Ashton Kutcher is not afraid to talk about serious issues on Twitter.
The 36-year-old actor took to the social media site on Wednesday (Nov.
19) to address the recent controversy surrounding a comment made by Emil Michael, the senior vice president of the ridesharing service Uber.
At a private dinner, Michael suggested that his company should, perhaps, investigate the personal life of journalists who write negative or misleading reports about Uber.
Michael pointed to one female reporter in particular in his comments, which were meant to be off the record.
Kutcher, an investor in Uber, soon jumped on Twitter to advocate for the idea.
“What is so wrong about digging up dirt on shady journalist? @pando @TechCrunch @Uber,” tweeted Kutcher on Wednesday.
“I believe we live in a day [where] the first word has become ‘the word.'” “Rumors span the globe before anyone has an opportunity to defend them selves,” he continued.
“Everyone is guilty and then tasked to defend themselves publicly…Questioning the source needs to happen…
Always!” “So as long as journalist are interested and willing to print half truths as facts…
Yes we should question the source,” added the new dad, who often finds himself the subject of stories by the media.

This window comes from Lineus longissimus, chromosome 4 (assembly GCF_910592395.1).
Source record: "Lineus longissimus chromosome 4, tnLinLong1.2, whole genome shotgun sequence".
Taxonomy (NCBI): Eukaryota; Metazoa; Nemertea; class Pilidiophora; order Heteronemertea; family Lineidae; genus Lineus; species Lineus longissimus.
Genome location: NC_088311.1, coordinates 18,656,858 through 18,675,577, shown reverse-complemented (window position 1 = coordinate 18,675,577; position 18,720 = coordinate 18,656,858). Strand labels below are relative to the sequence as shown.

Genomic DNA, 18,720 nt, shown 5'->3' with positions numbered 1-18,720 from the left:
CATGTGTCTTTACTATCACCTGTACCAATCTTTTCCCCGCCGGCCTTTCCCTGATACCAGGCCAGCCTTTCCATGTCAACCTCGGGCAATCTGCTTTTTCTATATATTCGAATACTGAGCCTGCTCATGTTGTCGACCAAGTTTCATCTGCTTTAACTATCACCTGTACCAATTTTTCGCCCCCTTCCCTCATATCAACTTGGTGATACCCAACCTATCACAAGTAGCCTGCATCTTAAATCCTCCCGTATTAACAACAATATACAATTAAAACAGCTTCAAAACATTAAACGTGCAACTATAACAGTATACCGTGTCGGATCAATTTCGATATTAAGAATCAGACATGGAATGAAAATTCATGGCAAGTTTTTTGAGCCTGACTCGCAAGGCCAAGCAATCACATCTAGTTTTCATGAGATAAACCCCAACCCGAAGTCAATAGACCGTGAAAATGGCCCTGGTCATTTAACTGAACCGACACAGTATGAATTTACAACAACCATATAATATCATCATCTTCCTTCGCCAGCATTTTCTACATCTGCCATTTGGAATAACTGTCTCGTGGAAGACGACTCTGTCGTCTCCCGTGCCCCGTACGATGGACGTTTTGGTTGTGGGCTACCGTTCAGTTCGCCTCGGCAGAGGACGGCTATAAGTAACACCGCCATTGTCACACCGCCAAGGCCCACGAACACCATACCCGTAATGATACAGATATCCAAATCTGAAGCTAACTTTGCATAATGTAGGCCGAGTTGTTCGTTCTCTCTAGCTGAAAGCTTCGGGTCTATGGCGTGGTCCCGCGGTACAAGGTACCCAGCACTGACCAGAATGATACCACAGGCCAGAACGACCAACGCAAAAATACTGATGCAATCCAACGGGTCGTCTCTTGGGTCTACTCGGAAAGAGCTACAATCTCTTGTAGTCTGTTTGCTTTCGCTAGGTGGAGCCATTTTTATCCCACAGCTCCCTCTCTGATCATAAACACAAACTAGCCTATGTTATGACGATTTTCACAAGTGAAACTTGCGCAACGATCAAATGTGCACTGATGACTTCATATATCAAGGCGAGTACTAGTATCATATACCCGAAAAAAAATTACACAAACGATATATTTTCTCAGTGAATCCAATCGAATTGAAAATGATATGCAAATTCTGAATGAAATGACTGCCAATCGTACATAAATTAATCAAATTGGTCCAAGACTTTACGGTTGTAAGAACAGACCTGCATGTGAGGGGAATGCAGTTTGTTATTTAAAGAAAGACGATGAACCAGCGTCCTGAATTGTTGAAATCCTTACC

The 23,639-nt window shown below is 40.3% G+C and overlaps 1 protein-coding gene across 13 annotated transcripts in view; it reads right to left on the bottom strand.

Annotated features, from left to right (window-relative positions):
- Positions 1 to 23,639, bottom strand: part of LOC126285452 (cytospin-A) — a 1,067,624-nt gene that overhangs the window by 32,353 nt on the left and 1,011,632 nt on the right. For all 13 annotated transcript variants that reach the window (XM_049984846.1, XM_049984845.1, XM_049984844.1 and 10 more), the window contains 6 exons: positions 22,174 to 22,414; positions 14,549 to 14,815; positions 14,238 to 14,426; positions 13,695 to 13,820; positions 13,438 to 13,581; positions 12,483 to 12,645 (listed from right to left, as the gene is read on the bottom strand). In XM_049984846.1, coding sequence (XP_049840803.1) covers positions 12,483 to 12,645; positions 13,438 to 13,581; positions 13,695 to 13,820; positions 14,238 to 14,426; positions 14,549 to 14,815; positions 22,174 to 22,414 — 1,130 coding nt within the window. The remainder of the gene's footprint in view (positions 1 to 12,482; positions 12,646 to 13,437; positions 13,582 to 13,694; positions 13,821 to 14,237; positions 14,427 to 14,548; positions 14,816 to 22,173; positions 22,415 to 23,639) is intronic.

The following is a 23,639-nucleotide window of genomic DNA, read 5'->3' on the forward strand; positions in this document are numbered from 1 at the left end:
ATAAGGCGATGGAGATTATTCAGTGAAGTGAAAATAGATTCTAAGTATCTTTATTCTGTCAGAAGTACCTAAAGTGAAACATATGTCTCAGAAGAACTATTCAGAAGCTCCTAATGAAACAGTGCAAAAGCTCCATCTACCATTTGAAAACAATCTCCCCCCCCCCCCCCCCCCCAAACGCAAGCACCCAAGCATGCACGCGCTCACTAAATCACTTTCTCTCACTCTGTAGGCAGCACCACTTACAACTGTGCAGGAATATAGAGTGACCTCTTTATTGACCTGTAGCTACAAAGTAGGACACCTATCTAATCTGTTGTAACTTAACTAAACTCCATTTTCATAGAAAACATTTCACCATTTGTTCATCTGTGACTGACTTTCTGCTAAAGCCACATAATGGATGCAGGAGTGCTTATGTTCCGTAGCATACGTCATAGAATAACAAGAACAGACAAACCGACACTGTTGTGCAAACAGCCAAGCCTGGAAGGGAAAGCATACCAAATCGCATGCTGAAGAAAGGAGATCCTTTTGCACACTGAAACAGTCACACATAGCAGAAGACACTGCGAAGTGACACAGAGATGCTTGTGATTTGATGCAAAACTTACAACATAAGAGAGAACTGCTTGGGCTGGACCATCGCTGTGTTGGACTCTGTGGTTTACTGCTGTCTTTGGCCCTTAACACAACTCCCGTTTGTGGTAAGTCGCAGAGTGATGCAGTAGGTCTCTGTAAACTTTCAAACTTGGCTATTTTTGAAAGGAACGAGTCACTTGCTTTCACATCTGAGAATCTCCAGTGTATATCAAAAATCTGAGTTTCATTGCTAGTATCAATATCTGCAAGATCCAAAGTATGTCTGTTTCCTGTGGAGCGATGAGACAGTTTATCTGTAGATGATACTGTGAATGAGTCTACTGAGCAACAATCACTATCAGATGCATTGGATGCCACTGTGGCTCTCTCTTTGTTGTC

“To be clear I speak for my self not @Uber.” Kutcher then brought up the fact that there will likely be backlash from media outlets regarding the suggestion of digging up dirt on journalists.
“This should be fun…
Here comes the part where journalist explain why they should be exempt from ridicule and judgement and probing…U r all right and I’m on the wrong side of this ultimately.
I just wish journalists were held to the same standards as public figures,” he tweeted, ending his remarks with “#GoodForRatings #TrafficSpike #WelcomeToShockJournalism.” As for Uber, Michael made an official statement apologizing for his comments and indicating that his proposal would never be a serious consideration by Uber.
“The remarks attributed to me at a private dinner – borne out of frustration during an informal debate over what I feel is sensationalistic media coverage of the company I am proud to work for – do not reflect my actual views and have no relation to the company’s views or approach,” said Michael.
“They were wrong no matter the circumstance and I regret them.”